Kit joined them, kicking off his shoes to scamper up the rigging. The wind tossed his hair across his face and plastered his shirt to his back as he raced Forrest to the top. A quick glance back made his breath catch. The two ships were coming apace, a brigantine much larger than Hypatia and the other, closer, sloop rigged with a huge spread of white sails. The black flags were more apparent now, and Kit’s heart raced as he edged along the footrope.
“Have a care, Mr. Penrose, sir,” Forrest said as he too reached the yard. “Go back down, sir, do!”
“I know what I’m about, thank you, Forrest,” Kit said, and when he leaned to reach the reef lines with as much agility as any of them, the man grinned and left him to it.
The sails filled with a crack, and the Hypatia met the next wave head on. Kit looked back at the pursuing sails, calculating distances and speeds. As he watched, the tan sails of the brigantine were obscured by a puff of white smoke. A relieved curse ripped from Forrest’s lips as a spout went up well astern.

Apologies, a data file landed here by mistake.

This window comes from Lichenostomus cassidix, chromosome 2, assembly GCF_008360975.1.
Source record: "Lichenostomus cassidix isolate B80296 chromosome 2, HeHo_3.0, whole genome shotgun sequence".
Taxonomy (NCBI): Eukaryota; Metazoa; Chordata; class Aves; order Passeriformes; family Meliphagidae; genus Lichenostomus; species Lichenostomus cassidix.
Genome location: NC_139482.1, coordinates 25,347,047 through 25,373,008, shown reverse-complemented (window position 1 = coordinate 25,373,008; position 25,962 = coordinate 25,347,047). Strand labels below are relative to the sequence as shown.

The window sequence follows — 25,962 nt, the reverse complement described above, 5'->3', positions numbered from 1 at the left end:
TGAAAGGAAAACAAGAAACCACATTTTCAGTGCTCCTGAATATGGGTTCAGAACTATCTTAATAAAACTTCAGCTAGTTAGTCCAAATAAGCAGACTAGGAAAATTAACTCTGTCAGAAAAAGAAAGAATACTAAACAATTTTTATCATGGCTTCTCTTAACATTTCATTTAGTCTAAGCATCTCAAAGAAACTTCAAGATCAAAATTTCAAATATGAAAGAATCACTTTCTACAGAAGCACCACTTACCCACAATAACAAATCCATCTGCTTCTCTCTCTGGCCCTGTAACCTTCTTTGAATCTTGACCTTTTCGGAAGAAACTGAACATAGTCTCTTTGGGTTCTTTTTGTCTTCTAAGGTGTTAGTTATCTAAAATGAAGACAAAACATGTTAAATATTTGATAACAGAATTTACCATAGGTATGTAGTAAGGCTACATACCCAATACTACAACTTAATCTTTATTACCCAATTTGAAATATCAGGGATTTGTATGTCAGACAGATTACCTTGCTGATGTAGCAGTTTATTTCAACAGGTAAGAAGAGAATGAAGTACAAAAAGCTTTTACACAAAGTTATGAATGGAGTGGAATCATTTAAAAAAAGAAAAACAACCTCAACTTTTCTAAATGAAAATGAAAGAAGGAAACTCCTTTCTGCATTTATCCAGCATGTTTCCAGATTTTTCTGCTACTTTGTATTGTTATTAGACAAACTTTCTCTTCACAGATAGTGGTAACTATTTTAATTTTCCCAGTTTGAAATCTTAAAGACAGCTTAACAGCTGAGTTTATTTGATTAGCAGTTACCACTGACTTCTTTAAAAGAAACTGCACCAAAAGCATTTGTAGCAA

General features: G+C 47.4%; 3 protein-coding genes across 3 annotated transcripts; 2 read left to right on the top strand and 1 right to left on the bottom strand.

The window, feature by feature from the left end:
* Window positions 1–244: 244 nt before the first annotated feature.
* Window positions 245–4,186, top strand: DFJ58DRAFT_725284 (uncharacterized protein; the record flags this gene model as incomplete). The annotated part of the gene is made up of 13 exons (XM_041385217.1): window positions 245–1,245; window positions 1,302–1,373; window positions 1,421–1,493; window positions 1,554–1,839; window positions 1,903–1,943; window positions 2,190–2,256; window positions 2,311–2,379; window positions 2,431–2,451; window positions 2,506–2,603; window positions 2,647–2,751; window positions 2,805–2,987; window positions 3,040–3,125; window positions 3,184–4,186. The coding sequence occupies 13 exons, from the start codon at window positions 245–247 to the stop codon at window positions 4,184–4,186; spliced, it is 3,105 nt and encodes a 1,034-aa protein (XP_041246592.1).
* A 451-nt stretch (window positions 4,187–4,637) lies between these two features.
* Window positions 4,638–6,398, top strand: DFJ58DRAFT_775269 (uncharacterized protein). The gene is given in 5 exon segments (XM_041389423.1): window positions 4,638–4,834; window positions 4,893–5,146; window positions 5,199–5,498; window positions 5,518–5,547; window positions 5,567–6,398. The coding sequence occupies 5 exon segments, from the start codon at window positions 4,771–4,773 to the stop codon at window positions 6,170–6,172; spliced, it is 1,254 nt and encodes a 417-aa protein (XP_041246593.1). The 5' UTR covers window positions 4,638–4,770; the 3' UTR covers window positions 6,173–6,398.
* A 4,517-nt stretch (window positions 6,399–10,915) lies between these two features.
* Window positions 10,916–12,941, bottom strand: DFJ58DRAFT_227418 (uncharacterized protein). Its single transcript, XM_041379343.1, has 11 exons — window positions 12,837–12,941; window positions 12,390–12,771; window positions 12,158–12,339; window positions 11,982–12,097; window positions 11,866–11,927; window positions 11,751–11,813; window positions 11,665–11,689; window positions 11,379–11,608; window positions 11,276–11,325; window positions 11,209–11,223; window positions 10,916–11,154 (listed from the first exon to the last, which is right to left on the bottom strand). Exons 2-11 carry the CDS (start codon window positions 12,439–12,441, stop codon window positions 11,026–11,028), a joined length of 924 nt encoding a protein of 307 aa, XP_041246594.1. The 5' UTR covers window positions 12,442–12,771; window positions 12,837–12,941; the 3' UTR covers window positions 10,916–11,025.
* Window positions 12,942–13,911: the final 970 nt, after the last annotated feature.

“That’s it,” he said. “Them devils’ll not catch us now.”
They both whooped their approval, and Forrest shook a fist. “You’ve no fancy to be a pirate then, Forrest?” Kit said with a laugh.
“Me, sir? No fear, sir,” Forrest said. “There’s only one way that can end, and I’ve no desire to be turned off—God a’ mercy!”

A gun had boomed again, this time from the sloop. Forrest and Kit stared in horror at the wreckage of blood, flesh, and splinters that had exploded from where the master had been standing at the tiller. Hypatia shuddered and lurched, shaking Kit loose. For a sickening moment his legs swung free over the chaotic deck, before he hooked a toe into the footrope and clung to the yard to get his breath back. Below he could see Captain Dorling wringing his hands while Uttley hung over the stern, either retching or trying to see the damage.
Forrest cursed again. “He’s going to strike,” he muttered. “The captain’s going to strike.”
Kit envied Forrest the ease with which he swung hand over hand down the shroud. He followed, muscles protesting at the effort, jumped the last six feet, and ran aft.
The sloop and brigantine were approaching fast.
“Black flag,” Dorling shouted as Kit reached him, “so we have a chance. Strike the flag, strike it, I say. It’s La Griffe—once he flies the red flag there’s no mercy. Get the colors down, damn you.”
There was a shout from one of the hands as the tattered rag of black flapping from the brigantine’s main mast dipped and began to lower. On deck Kit could see a flash of red and gold, but Dorling was already scrambling to lower the ensign himself.